The feast of the Most Holy Name of Mary began as a Memorial at Cuenca in Spain in 1513; by 1622 it had been extended to the entire Archdiocese of Toledo, and finally, in 1671, to all of Spain. But the present commemoration of this feast came through the victory for Christian forces during the Siege of Vienna in 1683. In thanksgiving for the great victory over the forces of the Ottoman Empire on that occasion, Pope Innocent XI instituted the Feast of the Universal Church.

To understand that victory, we need to go back to the Battle of Lepanto, which was a sea battle that took place more than a hundred years earlier – and this was a battle that showed particularly the importance and power of praying of Rosary. Lepanto took place on Oct. 7, 1571 and involved a fleet of the Holy League, a coalition of southern European Catholic states, fighting against the main fleet of the Muslim Ottoman Empire in the Eastern Mediterranean near Lepanto, in the seas off western Greece.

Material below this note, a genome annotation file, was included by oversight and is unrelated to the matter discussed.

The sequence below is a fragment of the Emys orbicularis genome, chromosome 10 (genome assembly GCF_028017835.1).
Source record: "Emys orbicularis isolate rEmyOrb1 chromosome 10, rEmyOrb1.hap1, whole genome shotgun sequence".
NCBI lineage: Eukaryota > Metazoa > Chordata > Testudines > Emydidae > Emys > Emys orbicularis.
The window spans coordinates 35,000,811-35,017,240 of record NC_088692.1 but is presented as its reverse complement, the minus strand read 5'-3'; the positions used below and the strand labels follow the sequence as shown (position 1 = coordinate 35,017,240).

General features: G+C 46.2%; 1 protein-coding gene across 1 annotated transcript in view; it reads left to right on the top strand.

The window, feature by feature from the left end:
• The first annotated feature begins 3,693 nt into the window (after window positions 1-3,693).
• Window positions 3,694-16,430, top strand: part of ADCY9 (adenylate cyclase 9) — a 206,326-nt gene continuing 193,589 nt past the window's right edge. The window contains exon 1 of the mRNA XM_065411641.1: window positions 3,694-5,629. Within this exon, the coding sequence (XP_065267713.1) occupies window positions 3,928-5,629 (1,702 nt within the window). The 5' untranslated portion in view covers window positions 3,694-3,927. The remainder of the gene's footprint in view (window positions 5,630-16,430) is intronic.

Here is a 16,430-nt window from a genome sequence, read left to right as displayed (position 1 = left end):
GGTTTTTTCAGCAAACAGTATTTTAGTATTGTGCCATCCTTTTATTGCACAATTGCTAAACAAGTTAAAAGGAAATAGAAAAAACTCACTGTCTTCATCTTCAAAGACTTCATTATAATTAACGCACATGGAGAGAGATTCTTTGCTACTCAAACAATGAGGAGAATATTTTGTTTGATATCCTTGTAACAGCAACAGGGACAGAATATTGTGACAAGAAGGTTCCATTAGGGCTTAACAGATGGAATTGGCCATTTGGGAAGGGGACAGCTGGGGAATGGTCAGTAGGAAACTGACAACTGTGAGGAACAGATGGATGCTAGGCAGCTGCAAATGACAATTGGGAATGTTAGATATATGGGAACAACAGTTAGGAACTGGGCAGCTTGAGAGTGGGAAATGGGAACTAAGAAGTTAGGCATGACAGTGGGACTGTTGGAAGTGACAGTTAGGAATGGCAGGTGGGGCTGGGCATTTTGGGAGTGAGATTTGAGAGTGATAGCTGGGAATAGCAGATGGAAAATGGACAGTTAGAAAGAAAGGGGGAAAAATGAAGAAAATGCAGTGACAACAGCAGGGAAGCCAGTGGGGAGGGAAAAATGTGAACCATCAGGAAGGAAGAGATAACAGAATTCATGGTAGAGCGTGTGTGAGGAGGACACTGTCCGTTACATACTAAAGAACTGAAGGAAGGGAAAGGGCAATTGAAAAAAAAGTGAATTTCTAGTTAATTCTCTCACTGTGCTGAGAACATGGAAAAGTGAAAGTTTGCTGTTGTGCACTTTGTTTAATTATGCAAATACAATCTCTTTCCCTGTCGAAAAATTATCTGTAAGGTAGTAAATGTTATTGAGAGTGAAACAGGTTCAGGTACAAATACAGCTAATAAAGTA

Pope Pius V called for all of Europe to pray the Rosary for success in this battle. The result was that the Holy League did indeed win an unexpected but decisive victory, one which prevented the invasion of Europe. At the moment of victory, Pius V, who was many hundreds of miles away at the Vatican in Rome in a meeting, got up, went over to a window, and in a spirit of prophecy exclaimed: “The Christian fleet is victorious!” Out of this victory came the “Feast of the Holy Rosary,” which is celebrated yearly on Oct. 7.